Skip to main content

Hello. It looks like you’re using an ad blocker that may prevent our website from working properly. To receive the best experience possible, please make sure any ad blockers are switched off, or add to your trusted sites, and refresh the page.

If you have any questions or need help you can email us.

Frozen in time: the fire and fury of Ferrari

A new photography book revels in the past of F1’s most famous team. But what would their founder make of their uncertain future?

Exhaust flames shoot up through the diffuser of Stefan Johansson’s Ferrari 156-85 during the 1985 Monaco Grand Prix. Photo: Motorsport Images/Rainer Schlegelmilch

“I want to build a car that’s faster than all of them, and then I want to die,” said Enzo Ferrari in 1958. By the time the man they called Il Commendatore (The Commander) took life’s chequered flag in 1988 at the age of 90, he had achieved the first part of his wish several times over.

The team Enzo built has won the Formula 1 constructors’ championship a record 16 times. It has provided the season’s winning driver on 15 occasions, also unequalled. But, despite a spirited showing in last weekend’s home Grand Prix at Monza, Ferrari has been in the doldrums for years. It has not claimed a drivers’ championship since Michael Schumacher’s in 2004 and last won the constructors’ title in 2008.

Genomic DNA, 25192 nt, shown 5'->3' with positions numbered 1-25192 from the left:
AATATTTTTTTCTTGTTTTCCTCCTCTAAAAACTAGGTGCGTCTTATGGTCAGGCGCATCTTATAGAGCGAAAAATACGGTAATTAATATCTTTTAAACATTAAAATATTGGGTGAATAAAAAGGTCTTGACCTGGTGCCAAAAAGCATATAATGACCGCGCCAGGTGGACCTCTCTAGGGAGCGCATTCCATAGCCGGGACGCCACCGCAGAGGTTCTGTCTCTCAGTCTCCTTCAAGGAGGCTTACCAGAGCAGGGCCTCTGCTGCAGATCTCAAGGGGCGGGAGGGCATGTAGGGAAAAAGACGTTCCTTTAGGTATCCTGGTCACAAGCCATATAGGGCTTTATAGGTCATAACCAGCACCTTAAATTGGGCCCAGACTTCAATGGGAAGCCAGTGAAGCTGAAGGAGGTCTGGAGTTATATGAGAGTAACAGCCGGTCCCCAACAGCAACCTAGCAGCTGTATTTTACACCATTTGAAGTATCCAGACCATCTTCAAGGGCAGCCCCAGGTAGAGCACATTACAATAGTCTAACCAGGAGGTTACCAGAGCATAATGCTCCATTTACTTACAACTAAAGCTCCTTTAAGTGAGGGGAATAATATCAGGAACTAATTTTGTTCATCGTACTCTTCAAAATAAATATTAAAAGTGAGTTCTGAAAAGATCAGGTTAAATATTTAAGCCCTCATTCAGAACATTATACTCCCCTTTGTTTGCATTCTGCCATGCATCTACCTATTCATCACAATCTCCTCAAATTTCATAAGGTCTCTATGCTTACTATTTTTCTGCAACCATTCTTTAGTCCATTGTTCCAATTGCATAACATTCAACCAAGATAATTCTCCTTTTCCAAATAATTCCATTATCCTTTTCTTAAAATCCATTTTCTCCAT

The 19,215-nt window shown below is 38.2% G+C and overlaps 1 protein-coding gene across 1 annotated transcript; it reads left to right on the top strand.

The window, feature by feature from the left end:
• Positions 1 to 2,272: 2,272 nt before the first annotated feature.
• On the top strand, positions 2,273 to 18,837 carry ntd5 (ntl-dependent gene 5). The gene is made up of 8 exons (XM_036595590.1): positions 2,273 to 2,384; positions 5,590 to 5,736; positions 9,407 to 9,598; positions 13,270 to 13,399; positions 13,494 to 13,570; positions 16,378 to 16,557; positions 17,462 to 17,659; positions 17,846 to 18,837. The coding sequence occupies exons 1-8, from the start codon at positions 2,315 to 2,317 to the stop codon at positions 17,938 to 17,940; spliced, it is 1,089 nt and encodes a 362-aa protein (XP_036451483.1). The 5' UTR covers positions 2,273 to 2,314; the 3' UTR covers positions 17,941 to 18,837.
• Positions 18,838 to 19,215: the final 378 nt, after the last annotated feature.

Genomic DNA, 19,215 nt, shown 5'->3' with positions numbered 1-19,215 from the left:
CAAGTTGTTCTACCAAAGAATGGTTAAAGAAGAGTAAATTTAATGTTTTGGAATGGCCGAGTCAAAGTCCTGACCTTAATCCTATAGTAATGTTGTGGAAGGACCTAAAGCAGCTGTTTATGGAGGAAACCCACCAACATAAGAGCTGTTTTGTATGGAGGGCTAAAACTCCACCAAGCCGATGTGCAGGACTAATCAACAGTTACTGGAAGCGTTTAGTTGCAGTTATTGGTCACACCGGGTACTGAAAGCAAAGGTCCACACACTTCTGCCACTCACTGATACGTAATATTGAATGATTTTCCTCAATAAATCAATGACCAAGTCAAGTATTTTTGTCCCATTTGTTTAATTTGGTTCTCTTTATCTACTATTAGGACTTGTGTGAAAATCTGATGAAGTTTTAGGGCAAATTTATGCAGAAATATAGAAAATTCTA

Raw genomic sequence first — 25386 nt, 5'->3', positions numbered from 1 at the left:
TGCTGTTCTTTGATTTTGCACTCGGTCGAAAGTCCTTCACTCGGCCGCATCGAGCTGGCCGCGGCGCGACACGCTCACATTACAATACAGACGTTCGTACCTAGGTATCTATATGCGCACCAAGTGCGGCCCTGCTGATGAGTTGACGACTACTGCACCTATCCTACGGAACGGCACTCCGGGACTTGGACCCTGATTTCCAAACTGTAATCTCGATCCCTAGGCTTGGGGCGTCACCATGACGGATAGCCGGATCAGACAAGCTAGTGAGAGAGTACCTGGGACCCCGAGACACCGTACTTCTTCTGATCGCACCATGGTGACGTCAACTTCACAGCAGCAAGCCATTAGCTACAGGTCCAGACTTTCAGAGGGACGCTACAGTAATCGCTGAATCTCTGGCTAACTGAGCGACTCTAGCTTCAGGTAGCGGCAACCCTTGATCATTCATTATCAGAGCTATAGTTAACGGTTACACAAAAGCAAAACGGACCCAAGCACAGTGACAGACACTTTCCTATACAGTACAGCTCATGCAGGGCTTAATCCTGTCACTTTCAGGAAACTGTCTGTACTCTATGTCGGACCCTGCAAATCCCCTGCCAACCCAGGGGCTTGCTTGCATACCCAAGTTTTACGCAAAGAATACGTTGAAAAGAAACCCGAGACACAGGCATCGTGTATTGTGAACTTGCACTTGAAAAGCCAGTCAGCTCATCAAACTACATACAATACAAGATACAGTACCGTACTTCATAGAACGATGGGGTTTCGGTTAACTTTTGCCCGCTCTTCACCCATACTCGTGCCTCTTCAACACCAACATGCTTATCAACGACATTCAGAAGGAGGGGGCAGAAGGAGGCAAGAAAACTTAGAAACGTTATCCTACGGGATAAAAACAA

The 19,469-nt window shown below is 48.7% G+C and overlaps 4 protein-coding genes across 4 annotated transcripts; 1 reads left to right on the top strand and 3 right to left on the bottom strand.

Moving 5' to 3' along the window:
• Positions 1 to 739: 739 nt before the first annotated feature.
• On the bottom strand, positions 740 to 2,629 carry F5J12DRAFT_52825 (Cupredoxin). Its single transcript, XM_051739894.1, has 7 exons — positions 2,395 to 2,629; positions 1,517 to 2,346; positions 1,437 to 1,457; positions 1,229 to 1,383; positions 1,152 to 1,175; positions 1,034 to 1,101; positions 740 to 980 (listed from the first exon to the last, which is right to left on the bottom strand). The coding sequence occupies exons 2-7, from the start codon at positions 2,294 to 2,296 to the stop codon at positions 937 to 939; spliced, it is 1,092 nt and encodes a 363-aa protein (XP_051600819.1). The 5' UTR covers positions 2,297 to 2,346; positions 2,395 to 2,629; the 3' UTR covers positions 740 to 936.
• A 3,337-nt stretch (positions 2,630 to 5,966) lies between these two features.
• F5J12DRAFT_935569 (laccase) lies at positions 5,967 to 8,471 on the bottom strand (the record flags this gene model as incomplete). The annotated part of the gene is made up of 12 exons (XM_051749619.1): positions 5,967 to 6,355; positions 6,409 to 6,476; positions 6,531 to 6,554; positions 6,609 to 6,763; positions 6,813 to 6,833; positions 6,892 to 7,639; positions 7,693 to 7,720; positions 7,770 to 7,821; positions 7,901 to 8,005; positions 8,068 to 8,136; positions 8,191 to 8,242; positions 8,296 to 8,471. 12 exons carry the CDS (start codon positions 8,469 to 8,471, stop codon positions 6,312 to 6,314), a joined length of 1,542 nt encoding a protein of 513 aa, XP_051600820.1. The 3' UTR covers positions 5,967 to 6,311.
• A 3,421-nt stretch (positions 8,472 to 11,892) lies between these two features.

John Surtees in his Ferrari 512 F1, with team boss Eugenio Dragoni (standing) and engineer Mauro Forghieri (with hat) during the 1965 Dutch GP at Circuit Zandvoort. Photo: Motorsport Images/Rainer Schlegelmilch

In some ways, this seems not to matter. With its twin divisions – racing cars and luxury cars – its prancing horse and its rosso corsa (racing red), the marque seems eternal. Ferrari, a glittering new biopic directed by Michael Mann and starring Adam Driver as Enzo, has just premiered at the Venice Film Festival. As Enzo’s son Piero says in his foreword to Ferrari from Inside and Outside, a new book of photographs of the F1 team: “The mission of Ferrari is to produce beautiful cars and to be on the racing track. It has always been so, and I hope it will continue like that forever.”

The book showcases the photography of Rainer Schlegelmilch and Ercole Colombo, who followed Ferrari through the sport’s twisting chicanes, starting in the 1960s, over a combined 1300-plus Grands Prix. Colombo, with a childhood connection to the team – as a 16-year-old in 1961, he volunteered as a marshal at the Monza Grand Prix in which Ferrari’s Wolfgang Von Trips was killed – is strong on the personalities; there are wonderful photographs here of Niki Lauda, Gilles Villeneuve, Michael Schumacher, all hurtling towards their fates.

Jacky Ickx leaves the pits in his Ferrari 312 F1-68 after a fuel stop in the 1968 Italian GP at Monza. Photo: Motorsport Images/Rainer Schlegelmilch

Schlegelmilch, meanwhile, is a hugely influential figure in motorsport photography – the pioneer of what he calls “the ‘freezing speed’ technique, which is all about the blur of colour and movement using a zoom lens to put the feeling of speed into the image. I paint with the colours of a racing car when it’s moving in front of me at 150 miles per hour.”